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Monday, May 23, 2022
Ángel Páez interviews Amazonas region legislator EDUARDO NAYAP
LIMA, Aug 18 2011 (IPS) - For the first time, a representative of the indigenous communities in Peru’s Amazonas region is sitting in Congress: Eduardo Nayap, an Awajún leader who played a central role in the lengthy protests against laws that opened up native territories in the rainforest to oil, mining and logging companies.
Months-long protests by indigenous people turned violent in a clash with the police on Jun. 5, 2009, at a roadblock near the town of Bagua in the north of Amazonas region, leaving 23 police and at least 10 civilians dead.
The bloody conflict was the catalyst for the election of 55-year-old Nayap, who has wasted no time. His first move upon being sworn in to Congress in late July was to present a bill to oblige national authorities to consult fully with indigenous communities before taking any action that would affect them.
Nayap was actually out of the country at the time of the “baguazo”, as the clash in Bagua has come to be known. Furthermore, politics was not the natural bent of this theologian, sociologist and mathematician. But after the tragic killings stained Awajún history with blood, he was persuaded to run for Congress by the “apus” (chiefs) of his people’s 281 villages.
He stood as a congressional candidate for Gana Perú, the party of President Ollanta Humala, for the region of Amazonas, home to 76 percent of the Awajún people.
While Nayap belongs to the Awajún people, he made it clear in this interview with IPS that he represents all of his “brothers and sisters living in the Amazon region.” As an indigenous lawmaker, he feels he represents the expectations and hopes for justice of all 51 of Peru’s native peoples, who live in 1,786 village communities in 11 of its regions.
Q: What is your people’s history? A: Goodness, I’ve never been asked that by a journalist before. During the “baguazo”, most of the media sided with the government of the day, calling us “savages” instead of bothering to find out who we were, why we were protesting or why we resorted to self-defence. They heaped lie upon lie and demonised us, because they knew nothing at all about us. They had a false notion of who we are.
Q: So, who are you? A: The Awajún, like all the other indigenous tribes, are a good-natured, happy, hospitable and friendly people. We enjoy sharing with people who come to visit us. We have never hurt anyone. We are not hostile.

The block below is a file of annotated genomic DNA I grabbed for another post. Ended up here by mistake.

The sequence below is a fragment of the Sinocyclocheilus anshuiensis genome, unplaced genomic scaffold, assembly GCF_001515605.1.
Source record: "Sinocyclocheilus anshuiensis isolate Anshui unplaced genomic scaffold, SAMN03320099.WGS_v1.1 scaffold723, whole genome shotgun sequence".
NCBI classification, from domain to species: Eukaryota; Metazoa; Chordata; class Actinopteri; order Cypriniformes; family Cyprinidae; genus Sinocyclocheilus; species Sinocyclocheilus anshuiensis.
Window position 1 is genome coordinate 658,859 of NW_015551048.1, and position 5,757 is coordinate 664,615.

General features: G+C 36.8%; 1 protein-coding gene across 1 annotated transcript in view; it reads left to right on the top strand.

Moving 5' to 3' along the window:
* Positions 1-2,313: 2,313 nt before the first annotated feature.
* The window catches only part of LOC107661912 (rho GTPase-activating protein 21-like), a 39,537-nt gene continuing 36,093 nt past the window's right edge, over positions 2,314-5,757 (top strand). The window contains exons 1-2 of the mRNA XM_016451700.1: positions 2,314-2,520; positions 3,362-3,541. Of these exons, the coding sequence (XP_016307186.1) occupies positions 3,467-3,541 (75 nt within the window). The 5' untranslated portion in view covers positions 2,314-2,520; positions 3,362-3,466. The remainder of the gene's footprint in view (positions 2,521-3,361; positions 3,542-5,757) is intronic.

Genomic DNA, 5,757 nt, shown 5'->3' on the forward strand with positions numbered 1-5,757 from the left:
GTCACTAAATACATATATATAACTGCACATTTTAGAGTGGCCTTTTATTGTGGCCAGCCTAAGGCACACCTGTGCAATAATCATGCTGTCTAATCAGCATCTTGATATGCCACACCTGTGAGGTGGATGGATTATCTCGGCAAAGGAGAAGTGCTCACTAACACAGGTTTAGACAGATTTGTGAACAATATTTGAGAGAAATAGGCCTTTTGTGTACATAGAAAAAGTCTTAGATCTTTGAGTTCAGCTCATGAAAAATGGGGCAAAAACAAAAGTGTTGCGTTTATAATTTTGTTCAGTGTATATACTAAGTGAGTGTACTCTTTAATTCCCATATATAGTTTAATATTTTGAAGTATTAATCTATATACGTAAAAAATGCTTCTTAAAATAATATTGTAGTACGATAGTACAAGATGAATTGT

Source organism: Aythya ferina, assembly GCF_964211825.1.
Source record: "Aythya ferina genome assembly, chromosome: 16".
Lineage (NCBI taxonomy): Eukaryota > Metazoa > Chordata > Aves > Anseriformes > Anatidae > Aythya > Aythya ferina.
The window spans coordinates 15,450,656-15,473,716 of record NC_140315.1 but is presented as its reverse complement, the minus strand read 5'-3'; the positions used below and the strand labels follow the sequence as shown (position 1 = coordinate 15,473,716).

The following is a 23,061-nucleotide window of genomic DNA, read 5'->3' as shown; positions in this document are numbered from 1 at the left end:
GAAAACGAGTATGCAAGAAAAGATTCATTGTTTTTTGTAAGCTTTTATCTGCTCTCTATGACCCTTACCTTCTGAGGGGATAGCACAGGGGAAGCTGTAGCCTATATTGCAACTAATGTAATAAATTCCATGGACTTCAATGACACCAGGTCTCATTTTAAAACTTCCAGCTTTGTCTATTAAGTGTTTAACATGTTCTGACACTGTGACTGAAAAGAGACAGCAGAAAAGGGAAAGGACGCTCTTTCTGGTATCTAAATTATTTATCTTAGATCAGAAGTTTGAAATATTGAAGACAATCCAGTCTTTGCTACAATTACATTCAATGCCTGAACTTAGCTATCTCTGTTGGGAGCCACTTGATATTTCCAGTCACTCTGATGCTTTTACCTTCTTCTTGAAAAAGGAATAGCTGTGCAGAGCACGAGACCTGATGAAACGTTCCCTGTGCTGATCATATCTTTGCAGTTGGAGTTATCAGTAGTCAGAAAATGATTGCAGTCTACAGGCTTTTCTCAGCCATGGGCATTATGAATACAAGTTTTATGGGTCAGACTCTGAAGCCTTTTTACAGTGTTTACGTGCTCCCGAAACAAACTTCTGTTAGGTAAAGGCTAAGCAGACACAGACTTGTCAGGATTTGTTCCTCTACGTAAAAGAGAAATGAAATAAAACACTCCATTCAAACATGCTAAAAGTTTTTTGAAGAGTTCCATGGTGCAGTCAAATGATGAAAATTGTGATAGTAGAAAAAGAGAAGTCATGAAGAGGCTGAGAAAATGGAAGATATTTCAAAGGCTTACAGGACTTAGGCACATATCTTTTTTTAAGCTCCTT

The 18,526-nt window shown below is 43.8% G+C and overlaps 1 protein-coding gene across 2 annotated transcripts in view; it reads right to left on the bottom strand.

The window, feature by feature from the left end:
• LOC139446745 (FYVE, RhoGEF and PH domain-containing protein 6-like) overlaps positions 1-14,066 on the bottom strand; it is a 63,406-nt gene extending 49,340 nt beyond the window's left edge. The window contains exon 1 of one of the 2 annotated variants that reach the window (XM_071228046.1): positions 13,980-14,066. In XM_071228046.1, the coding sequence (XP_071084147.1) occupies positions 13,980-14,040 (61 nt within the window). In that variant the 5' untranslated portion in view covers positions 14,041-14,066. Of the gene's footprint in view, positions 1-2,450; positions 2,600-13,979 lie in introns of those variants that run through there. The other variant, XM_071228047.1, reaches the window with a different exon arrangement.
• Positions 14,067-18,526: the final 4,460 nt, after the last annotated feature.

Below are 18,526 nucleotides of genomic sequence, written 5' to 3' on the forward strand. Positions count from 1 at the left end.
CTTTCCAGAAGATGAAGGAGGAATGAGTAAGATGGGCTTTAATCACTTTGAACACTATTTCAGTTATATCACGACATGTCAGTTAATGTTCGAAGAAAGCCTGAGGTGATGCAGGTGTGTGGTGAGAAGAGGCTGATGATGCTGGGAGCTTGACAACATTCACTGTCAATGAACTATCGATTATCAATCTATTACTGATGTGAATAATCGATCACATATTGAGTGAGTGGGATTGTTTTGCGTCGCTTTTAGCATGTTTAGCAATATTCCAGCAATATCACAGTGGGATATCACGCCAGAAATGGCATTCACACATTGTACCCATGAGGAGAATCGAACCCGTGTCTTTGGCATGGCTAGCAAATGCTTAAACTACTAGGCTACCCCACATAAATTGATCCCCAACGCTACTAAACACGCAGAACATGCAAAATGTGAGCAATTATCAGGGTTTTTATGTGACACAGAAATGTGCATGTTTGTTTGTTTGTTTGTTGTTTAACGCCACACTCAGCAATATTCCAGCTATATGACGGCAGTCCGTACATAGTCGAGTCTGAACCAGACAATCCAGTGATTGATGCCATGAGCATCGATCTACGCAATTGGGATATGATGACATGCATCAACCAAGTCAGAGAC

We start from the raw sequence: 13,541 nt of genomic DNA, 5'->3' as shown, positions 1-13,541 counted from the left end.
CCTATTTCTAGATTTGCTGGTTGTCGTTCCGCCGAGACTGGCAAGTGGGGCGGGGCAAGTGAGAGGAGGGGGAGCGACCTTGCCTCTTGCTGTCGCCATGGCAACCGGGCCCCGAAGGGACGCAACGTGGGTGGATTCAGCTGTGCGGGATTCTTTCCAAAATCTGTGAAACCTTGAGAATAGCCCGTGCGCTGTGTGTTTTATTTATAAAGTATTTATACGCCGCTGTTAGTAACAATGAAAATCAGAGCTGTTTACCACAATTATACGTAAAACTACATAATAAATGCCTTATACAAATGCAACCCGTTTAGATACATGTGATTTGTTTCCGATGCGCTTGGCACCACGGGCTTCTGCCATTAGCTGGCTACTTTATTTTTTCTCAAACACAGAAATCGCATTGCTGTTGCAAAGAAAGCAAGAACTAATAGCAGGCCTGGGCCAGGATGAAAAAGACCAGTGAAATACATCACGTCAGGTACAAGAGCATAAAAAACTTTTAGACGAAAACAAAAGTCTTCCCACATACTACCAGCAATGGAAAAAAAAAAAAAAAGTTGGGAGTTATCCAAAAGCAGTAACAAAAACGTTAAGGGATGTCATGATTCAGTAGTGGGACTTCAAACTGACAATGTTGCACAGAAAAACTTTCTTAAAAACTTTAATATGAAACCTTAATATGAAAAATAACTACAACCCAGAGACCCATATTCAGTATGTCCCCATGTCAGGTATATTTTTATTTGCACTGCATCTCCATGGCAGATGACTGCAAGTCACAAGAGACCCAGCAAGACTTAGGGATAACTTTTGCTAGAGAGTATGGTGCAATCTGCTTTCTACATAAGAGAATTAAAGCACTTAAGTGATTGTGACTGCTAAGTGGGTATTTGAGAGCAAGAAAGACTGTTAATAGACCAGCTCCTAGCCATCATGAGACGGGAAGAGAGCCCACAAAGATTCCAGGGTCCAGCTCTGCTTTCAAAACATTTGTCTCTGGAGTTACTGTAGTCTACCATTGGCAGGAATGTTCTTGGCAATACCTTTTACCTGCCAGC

Q: What are your dreams? A: Better living conditions, and development to enhance our life. More than 70 percent of the Awajún live in Amazonas region.
What is happening in the region is a disgrace. The Peruvian economy has experienced remarkable growth, but the exclusion, isolation and marginalisation of indigenous people has been exacerbated. This is progress with injustice. We have no paved roads, health clinics or schools, and although there are bilingual teachers, there are too few of them and they are poorly paid.
Q: How many Awajún have made it to the university, like yourself? A: I don’t know – perhaps no more than 100. Indigenous students who want to go to university have to travel about 500 km to Chachapoyas (the capital of Amazonas region), partly by road and partly by river, a journey of over two days.
Native people cannot afford this enormous expense. It’s like a curse weighing on us.
Q: Doesn’t the state grant scholarships? A: There are no university scholarships for indigenous people, which is a sign of contempt. I am like an island in the ocean, an exception, an anecdote, a chance occurrence. I was born in the native community of Numpatkaim in the Imaza district of Bagua province.
The evangelical church that my family belongs to paid for me to study in Trujillo, the largest city on Peru’s northwest coast, and to attend the Nazarene Seminary of the Americas (SENDA) in San José, Costa Rica, where I earned a degree in theology.
Q: What were you doing when the “baguazo” broke out? A: I was employed in three positions in the Costa Rican capital when I heard the call of my people. I am a researcher for Humanitas (a non-governmental organisation); I am in charge of campesino (small farmer) capacity building for the San José office of the European Union; and I was working for World Vision International, a Christian relief organisation.
I dropped everything and joined the struggle. I could not turn a deaf ear to the cry of my people.
Q: In Congress, however, you are only one among 130 lawmakers. A: Well, previously there was no one, so our presence is a victory. We achieved the goal of getting into parliament. Now the challenge is to pass laws that benefit indigenous people. It’s a huge responsibility, so I have to make sure that our voice is heard.
Q: Why are indigenous people opposed to foreign or domestic investment in their territories? A: We are not opposed to investment in the indigenous territories. What we demand is respect for our status as owners of the land.
Natural resources must be respected. We do not want foreign companies coming to our region just because of the oil and the gold. There are men and women there too, who own the land. The companies see the gold, but they don’t see the men and women who live there.
Q: Did the “baguazo” mark a before and after in the history of the Amazonian indigenous peoples? A: The “baguazo” means two things. On the one hand, it brings memories of grief, tears, pain and mistreatment by the government, which did not wish to sit down with us at a table for dialogue. It preferred to use its guns against us.
But on the other hand, it has a positive meaning, because thanks to the “baguazo” we are now on the national agenda.
Everyone pays attention to us now, because they know who we are. We are the people who made history with the “baguazo”.
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